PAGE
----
Eisenhower: I’d have to say Charlie Hustis is the most well known. Everybody recognizes his pictures. And a salesman came in one time and thought he wouldn’t know anyone in the pictures. Right away we found a shot of Bob Boyle who he knew — on one wall — then went right over to the other wall and found another picture of Bob. That was kinda weird. Have you ever thought of displaying your collection in a gallery?
Eisenhower: It’s very messy now. They’re really wrinkled, taped, warped and dirty. I found out this is serious art when I went to DIA. What percentage of people smile when you shoot them?
I’d say about 90%. Some people just can’t relax enough. Do you think the photos help business?
Eisenhower: It certainly gives people something to do while they’re waiting — and it amuses them. Do you look at the photos very often yourself?
I go through them with people once in a while. There are always pictures I’ve never seen — even though I took them all. Do you have a favorite?
Eisenhower: I have lots. I love the funny ones. We cut and pasted my husband’s nose and put it over his mouth. We used to do splits — putting half of one person’s face next to the other half of someone else’s face. They were hilarious. What’s your pick for the worst movie of all time?
A Clockwork Orange. Has anyone ever held up an old agricultural implement in front of their face just as you took their picture?
Eisenhower: Yes. You did. How do you feel about the collection?
Eisenhower: You know I’m not real attached to it. It’s dilapidated. They curl so much. It needs a curator. It’s ready to come down. Are any of your chickens pictured in the collection?
No! Why is that? They’re very photogenic. So, what does the future hold for your collection?
Grey wants to have a big bonfire in the parking lot — if we can get a permit. By the way — does the collection have a name?
No. Should it have a name? Let’s have a contest!

Announcing: The Name Ruth’s Photo Collection Contest invites readers to submit suggestions for a name for Ruth’s photo collection. The winner will have his or her photo added to her collection — probably not for the first time. A panel of judges consisting of Ruth will decide the winner.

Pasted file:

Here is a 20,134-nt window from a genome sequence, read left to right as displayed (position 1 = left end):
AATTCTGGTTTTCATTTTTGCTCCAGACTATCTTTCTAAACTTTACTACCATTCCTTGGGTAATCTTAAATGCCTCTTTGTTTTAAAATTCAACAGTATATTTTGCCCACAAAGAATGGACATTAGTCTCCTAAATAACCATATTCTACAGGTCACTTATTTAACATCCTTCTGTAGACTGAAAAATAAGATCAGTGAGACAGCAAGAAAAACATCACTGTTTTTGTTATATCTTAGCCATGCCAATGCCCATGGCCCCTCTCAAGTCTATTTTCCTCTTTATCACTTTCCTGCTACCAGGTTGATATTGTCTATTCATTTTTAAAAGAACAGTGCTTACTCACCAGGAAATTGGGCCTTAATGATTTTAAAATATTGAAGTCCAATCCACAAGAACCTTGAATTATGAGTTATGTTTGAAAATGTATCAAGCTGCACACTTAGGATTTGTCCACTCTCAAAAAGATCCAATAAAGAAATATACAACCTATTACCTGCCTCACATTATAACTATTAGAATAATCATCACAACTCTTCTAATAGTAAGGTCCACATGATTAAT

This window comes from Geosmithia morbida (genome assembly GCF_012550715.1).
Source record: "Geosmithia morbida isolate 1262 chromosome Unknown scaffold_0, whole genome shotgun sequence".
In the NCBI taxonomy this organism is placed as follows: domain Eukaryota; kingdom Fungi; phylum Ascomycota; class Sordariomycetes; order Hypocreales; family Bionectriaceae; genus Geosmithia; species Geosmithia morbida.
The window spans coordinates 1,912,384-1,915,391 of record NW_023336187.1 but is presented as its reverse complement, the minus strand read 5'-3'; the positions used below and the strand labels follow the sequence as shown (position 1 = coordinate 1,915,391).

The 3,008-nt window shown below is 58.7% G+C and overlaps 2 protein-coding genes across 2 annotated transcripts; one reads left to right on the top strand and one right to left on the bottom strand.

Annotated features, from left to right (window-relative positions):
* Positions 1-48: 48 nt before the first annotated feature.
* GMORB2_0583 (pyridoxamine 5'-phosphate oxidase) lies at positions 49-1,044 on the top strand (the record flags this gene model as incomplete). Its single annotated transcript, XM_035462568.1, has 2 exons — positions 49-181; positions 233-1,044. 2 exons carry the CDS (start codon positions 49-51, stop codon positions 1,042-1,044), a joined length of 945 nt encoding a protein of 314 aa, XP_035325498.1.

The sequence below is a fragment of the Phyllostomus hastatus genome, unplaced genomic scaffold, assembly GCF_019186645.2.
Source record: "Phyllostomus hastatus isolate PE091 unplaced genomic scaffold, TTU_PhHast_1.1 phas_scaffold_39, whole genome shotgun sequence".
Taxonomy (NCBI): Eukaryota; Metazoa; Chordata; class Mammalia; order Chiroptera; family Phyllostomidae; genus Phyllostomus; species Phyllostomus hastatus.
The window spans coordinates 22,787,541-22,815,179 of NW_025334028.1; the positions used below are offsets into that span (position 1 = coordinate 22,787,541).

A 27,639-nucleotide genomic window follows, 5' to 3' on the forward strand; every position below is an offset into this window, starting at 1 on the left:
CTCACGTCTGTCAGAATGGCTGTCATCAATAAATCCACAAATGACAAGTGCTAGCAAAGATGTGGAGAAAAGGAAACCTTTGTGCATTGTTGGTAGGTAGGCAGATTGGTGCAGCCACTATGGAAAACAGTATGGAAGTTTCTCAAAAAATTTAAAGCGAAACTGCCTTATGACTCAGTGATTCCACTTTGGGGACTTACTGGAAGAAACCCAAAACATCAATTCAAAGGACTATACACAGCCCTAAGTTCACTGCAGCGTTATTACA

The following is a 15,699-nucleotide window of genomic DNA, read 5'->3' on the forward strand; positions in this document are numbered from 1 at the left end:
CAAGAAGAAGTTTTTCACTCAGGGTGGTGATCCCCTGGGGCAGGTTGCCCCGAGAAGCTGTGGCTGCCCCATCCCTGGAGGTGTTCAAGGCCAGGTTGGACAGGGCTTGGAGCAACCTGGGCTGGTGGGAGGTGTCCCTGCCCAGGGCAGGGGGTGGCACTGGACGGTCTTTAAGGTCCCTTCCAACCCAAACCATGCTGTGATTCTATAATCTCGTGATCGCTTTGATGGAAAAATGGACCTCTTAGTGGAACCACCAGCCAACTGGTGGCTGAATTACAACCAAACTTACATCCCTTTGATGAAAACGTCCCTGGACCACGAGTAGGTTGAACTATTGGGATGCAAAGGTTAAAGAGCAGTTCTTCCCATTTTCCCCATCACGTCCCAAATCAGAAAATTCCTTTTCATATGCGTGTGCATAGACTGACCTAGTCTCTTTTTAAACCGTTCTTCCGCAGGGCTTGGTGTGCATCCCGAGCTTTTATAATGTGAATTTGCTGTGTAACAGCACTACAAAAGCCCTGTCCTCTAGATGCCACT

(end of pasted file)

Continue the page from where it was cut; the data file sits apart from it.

Photos by M. Turton

7 thoughts on “ Interviews: Ruth Eisenhower

  1. I have to say that Ruth’s interview is priceless. I am on the wall, just like my father’s picture. Ruth’s wall of photos is what Cold Spring is all about, people coming together from all walks of life. Thank God we have such a wonderful person like Ruth Eisenhower in our village.

  2. I love going into Grey Printing to view the photo collection. I am always amazed by how many people I recognize – Personally, I think the photos of Tara The Black Lab are the best, although, my suspicsions are that after Tara had an accident in the store yesterday there will be no more photos of her. OOPS!

    Ruth is one of my favorite characters in Cold Spring. I have known her 27 years and she just gets better with age!!!

    I am working on a title for her collection.

  3. What’s the point of the gibe about Arch? He is an eccentric and talented person, who is a friend to me and numerous others who live here.

  4. If we’re not limited to one suggestion on the title, here are mine:

    “* Ruth’s Photo Collection (but I can’t take credit for that!)
    “* Cold Spring Crossroads
    “* Ruth’s Modern History of Cold Spring
    “* Expression Network
    “* Ruth’s FaceMark or Ruth’s FaceMarket
    “* Ruth’s Chronicle of Cold Spring
    “* Ruth’s Expression Emporium: “Trade your display any day”
    “* The Cold Spring Portrait Collection
    “* Ruth’s Wallflower Garden (?)
    “* Ruth’s Legacy

  5. Ruth,
    Before you throw them into the bonfire, I suggest these might be kept as part of a people history of Philipstown. Just in case you want to get rid of them, can I have mine back?

  6. When it outgrows Grey Printing…. you are welcome to continue at my store. I have a HUGE wall for your photos at the Garrison Market!!! We could name it “Everyday people….. through the eyes of Ruth”… allright, so I am not a writer… it will be your wall… you can name it 🙂

    Michael Pizzolongo

  7. This is a great interview!! Perhaps the collection could be named: “On The Wall”